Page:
Islamabad – China sought help from continental Europe to manage its floods problem. Pakistan does not have to look farther than the People’s Republic.
In 1998, China’s 6,300-kilometre-long Yangtze River suffered what could be termed the Chinese equivalent of the 2010 Pakistan floods. Around 79.6 million Chinese were affected, 1,384 people died and direct economic losses from the high waters were estimated at just over $15 billion.
Rapid population growth and poor flood control policies might have exacerbated the impact of the 1998 Yangtze River floods. But in the disaster’s wake, according to a recent Ramsar Advisory Mission report, China adopted an “integrated” flood management strategy based on the way European countries are managing the River Rhine.
As a result, the Chinese government started “working with nature rather than fighting it” and came up with a series of non-engineering interventions such as restoring flood plains, reforestation and relocating communities away from flood-prone areas. Despite implementation flaws, the integrated strategy has reduced flood risks in China and brought socioeconomic benefits, the mission’s report stated.
The advisory mission, a technical assistance mechanism for countries such as Pakistan who have ratified the Ramsar Convention — an interg0vernmental treaty for protection of wetlands — visited Pakistan for a week in late 2012. Its complete report, with recommendations for “wise-use of floods” in the Indus River basin, was released in June 2013.
The mission’s report noted that there was “lack of an integrated basin approach to the management of the (Indus) river” and “insufficient coordination” between the various agencies that manage the river.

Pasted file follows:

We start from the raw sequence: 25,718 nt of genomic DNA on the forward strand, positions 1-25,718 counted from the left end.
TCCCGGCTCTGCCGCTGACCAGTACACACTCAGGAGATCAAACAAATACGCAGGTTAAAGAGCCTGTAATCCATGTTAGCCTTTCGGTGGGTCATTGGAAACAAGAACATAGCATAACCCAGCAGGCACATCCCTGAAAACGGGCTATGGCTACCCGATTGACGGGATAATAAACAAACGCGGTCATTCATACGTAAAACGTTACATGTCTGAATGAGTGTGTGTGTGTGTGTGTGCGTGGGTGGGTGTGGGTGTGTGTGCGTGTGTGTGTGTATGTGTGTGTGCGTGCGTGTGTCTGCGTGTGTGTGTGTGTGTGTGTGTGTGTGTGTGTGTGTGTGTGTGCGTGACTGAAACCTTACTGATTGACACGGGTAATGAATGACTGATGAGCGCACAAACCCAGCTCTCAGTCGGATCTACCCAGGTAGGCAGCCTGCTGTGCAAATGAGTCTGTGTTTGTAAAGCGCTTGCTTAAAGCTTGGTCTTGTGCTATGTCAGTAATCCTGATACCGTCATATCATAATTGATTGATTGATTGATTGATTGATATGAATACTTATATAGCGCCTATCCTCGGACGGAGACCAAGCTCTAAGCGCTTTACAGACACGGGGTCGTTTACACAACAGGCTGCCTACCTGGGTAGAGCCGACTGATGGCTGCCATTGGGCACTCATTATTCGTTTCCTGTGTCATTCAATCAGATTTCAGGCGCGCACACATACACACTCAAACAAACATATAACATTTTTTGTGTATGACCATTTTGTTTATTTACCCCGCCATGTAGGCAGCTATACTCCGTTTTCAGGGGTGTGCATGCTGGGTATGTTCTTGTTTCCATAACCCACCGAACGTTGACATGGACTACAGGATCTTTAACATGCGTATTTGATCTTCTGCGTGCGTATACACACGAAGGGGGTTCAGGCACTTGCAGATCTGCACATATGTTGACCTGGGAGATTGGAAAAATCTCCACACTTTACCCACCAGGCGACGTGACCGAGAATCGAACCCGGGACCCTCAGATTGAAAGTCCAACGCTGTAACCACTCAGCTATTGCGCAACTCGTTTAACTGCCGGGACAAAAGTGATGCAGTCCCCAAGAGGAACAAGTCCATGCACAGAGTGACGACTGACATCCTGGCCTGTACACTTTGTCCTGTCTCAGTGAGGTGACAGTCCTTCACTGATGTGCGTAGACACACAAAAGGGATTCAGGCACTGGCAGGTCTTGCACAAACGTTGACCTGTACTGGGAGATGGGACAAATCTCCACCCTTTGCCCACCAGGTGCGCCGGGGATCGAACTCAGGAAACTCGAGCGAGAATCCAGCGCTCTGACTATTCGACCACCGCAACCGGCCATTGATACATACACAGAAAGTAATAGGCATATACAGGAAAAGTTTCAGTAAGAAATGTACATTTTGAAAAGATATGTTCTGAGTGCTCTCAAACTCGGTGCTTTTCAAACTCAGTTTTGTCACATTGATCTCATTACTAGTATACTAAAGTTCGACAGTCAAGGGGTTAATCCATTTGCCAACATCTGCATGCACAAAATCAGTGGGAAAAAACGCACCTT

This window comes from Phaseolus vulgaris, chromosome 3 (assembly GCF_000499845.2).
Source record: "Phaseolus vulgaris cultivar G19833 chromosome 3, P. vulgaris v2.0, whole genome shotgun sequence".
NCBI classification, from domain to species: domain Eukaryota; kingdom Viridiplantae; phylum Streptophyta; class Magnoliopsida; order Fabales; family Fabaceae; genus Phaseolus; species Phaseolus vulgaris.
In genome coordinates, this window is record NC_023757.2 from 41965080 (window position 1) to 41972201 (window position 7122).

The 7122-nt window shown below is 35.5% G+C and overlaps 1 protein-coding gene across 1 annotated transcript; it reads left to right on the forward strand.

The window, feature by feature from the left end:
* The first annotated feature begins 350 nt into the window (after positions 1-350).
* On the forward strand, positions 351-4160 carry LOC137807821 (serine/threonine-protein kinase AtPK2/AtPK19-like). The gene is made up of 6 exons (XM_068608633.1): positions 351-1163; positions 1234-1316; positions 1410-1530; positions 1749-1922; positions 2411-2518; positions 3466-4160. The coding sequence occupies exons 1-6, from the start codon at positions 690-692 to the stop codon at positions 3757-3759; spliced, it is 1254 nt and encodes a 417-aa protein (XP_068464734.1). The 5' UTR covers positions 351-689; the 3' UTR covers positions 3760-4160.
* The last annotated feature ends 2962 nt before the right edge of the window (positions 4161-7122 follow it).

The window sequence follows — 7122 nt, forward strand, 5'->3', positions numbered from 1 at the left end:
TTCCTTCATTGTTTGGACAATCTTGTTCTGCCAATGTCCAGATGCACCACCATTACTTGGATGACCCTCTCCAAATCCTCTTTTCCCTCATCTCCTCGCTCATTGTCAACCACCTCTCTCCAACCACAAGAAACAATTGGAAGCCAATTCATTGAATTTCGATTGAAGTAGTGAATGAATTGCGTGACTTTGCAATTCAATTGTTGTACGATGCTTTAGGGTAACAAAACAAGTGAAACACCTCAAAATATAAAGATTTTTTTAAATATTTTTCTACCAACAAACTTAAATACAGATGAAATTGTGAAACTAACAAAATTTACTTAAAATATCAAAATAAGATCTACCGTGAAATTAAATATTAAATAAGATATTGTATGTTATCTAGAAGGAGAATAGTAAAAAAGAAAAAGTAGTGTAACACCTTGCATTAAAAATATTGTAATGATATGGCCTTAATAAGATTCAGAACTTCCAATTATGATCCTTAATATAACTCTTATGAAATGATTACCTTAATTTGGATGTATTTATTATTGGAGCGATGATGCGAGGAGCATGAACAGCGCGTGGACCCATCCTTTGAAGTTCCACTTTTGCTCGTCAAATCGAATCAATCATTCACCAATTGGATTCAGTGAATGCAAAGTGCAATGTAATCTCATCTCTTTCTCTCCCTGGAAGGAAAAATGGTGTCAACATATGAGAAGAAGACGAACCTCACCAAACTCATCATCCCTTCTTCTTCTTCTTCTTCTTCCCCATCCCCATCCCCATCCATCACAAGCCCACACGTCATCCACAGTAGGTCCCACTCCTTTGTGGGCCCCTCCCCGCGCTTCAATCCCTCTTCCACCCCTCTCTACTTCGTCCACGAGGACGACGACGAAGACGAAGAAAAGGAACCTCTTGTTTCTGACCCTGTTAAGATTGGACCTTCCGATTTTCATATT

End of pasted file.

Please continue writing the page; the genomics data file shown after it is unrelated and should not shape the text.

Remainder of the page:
The mission counted at least seven different agencies somehow related to floods management, with only one, the Indus River System Authority (IRSA), having some kind of a coordinating role. But even IRSA’s responsibility is limited to water allocation among the provinces, according to the mission, which comprised of four international and national experts.
Pakistan needs a “broad-based coordinating authority” for sustainable management of the Indus basin and its resources as well as pollution control and flood management, the mission recommended.
“Do we need an overarching agency? Absolutely,” said Shafqat Kakakhel, a former Executive Director of the United Nations Environment Programme. “We need a federal-level office to deal with climate change-related issues including floods.”
While the National Climate Change Policy launched by the Government in February 2013 called for more water storage sites to absorb floodwater, the Ramsar mission advised against an exclusively “hard-engineering” dam-based solution.
Instead, it suggested an “integrated approach” that includes ecological, non-structural flood protection strategies. These range from management of floodplains (flat areas next to rivers and streams which flood when the water level rises) to restoring lakes that can then also store the floodwater and creating alternative livelihood opportunities for riverine communities.
An ecosystem-based approach, such as the integrated model recommended by the mission, is essential, said Mahmood Akhtar Cheema, the Country Director of International Union for Conservation of Nature (IUCN) Pakistan.
“We have to think in terms of alternatives, both for managing our water resources and excess water, and also helping local communities,” Cheema said. “We can have best returns from an ecosystem-based approach.”
Fortunately, the Federal Flood Commission (FFC) has included the mission’s recommendations about integrated flood management in its 4th National Flood Protection Plan, which is being prepared with the help of consultant organisation, National Engineering Services Pakistan (NESPAK).
A draft of the plan, which covers the entire Indus River basin, would be ready by February 2014, said a FFC official, who requested anonymity.
“With the draft plan, we would have a basic document to streamline flood management efforts before the Monsoon season of 2014,” the official told The Express Tribune.
The mission’s report also emphasized the removing illegal encroachments from the floodplains because these constrict the natural flow of floodwater, increasing its velocity and force downstream.
“We are looking at the ecological aspects of the floods and managing the rivers in the plan as well,” the FFC official said. “But in addition to the natural hazards, we have to face the social set-up which allows such encroachments on the floodplains.”